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You can live a faith-filled life and still celebrate Halloween
I’m not a “good ole days” kind of person. I rather like these days. But for a few moments last night, I sat quietly by the fire to think back on my own Halloween experiences and those of my children. Images of sweet anticipation, energy, laughter and innocent fun danced through my mind.
The Klope kids celebrated this year. The girls, now living away from home, sent text messages telling me about dress-up parties they both attended. My teenage son carved pumpkins and created edible mummies using Crescent rolls and hot dogs. I dressed up our house with Halloween lights and candles, then added to the frightfully fun meal by creating vampire garlic bites, crusty mummy fingers with sweet potatoes and frightful brew that was appropriately green and foamy.
Halloween has always been about skipping down darkened streets, admiring clever costumes and chewing sweets we carefully avoided purchasing most of the year. It also has been a family activity. Just like our parents, my husband and I accompanied our children and whoever else wanted to join the trick-or-treating fun. We taught our kids to say, “Thank you!” loud enough to be appreciated and took the opportunity to wave at neighbors and greet casual passersby. Costumes were not morbid or particularly scary. The focus was primarily fall and fun.
Upon our return home the sweetest of our rituals began. After claiming a spot on the rug the kids dumped their candy out to sort their treats: gum here, Tootsie Rolls over there, Milky Way bars in one spot, Three Musketeers in another. Then the real fun — the trading — began.
“I’ll trade you two Pixie Sticks for those malted milk balls!”
“How come you got a popcorn ball and I got licorice?”
That was it. No more and no less. We took pictures and brushed our teeth carefully before going to bed. We did not celebrate paganism or violence. We were not irreligious or hedonistic. We carved pumpkins, hung a fake spider web or two and stayed up later than usual.
The seasonal debate for most deep-thinking citizens of the Christian community is how we are to live in this world but not blindly accept all that goes on in it. Halloween trips up a lot of us. The reason? A longing to live with purity and devotion in the ways we think God calls us to live.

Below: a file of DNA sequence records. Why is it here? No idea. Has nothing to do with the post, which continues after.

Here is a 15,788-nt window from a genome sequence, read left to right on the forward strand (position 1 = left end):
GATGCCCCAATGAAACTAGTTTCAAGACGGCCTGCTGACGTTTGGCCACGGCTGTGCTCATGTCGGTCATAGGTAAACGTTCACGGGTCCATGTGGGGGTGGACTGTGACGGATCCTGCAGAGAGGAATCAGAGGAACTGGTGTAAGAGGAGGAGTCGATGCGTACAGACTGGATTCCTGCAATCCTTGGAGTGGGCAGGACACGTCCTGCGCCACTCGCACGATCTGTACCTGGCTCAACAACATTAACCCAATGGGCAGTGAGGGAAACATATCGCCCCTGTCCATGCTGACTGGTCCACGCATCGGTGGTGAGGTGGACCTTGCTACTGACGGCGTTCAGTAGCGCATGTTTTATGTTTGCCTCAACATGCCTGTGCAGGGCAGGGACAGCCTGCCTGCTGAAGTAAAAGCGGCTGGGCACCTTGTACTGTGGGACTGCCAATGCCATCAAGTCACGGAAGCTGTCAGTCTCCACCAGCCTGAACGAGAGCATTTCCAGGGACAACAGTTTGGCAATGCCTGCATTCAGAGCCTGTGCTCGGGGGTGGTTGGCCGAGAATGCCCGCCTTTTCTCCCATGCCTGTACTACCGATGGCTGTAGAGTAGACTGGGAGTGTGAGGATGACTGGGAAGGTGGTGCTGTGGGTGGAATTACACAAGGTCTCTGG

As a society we talk of love and understanding, respect and tolerance. But everyone seems to have his or her own rules, leaving many to ponder which to follow and which to discard. People of faith occasionally worry that faithful living may be diluted by joining an activity like Halloween. They want their children to see that faithfulness will often set them apart. After all, faith calls us to live a different life.
They worry, with particular angst, that an activity such as Halloween, having evolved from many traditions spanning 2,000 years, may misalign them with opposing philosophies and activities.
As a family we have chosen to save our energies for greater battles.
We choose to live as Christians by creating a Halloween celebration that incorporates our own traditions and interpretations.
We set the tone in our household and pass by images inconsistent with our views of fun. We decorate cupcakes, choose nonviolent costumes and drink hot cider with friends. We doll out love and attention to people who love their kids and hope for a fun-filled family experience.
We believe God is blessed when we take time out from our busy schedules to play as a family. We go on hayrides and tell the kids that God is creating something special in each one of them. As they grow and learn about themselves and God’s will, their place in society will become ever clearer.
This year I didn’t tuck in a cheerleader, Dorothy (who thinks there is no place like home) and a computer nerd like I did a couple of years ago.
But my heart cheered at the thought of all the kids who turned on flashlights and ate candy under their covers after promising to go right to sleep.
And that is A-OK with me.
Joan Bay Klope is a freelance writer and speaker who makes her home on Whidbey Island. Her award-winning column has run for 12 years in Western Washington newspapers. E-mail comments and speaking requests to firstname.lastname@example.org.